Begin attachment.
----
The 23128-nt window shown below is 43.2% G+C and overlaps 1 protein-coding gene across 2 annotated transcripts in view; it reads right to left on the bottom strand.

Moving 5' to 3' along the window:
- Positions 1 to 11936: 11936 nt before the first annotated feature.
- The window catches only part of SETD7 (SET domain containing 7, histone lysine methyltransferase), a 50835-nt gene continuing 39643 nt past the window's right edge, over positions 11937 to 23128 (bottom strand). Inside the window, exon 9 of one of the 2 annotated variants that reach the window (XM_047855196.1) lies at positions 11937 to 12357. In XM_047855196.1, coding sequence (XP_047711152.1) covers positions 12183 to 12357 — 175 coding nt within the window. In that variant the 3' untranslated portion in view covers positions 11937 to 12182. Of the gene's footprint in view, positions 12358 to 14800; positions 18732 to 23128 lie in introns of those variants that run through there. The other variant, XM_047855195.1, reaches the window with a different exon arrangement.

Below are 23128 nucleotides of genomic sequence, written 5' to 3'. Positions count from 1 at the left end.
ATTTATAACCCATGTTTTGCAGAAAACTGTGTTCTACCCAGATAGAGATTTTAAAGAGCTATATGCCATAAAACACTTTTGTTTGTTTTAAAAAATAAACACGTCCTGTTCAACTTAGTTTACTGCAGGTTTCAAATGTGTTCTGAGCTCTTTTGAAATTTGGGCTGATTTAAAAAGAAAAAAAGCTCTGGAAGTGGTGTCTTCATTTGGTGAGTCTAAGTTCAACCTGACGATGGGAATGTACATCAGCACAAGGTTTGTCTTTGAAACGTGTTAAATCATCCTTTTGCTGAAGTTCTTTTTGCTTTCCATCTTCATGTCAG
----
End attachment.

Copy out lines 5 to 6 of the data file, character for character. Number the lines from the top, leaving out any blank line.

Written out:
Below are 23128 nucleotides of genomic sequence, written 5' to 3'. Positions count from 1 at the left end.
ATTTATAACCCATGTTTTGCAGAAAACTGTGTTCTACCCAGATAGAGATTTTAAAGAGCTATATGCCATAAAACACTTTTGTTTGTTTTAAAAAATAAACACGTCCTGTTCAACTTAGTTTACTGCAGGTTTCAAATGTGTTCTGAGCTCTTTTGAAATTTGGGCTGATTTAAAAAGAAAAAAAGCTCTGGAAGTGGTGTCTTCATTTGGTGAGTCTAAGTTCAACCTGACGATGGGAATGTACATCAGCACAAGGTTTGTCTTTGAAACGTGTTAAATCATCCTTTTGCTGAAGTTCTTTTTGCTTTCCATCTTCATGTCAG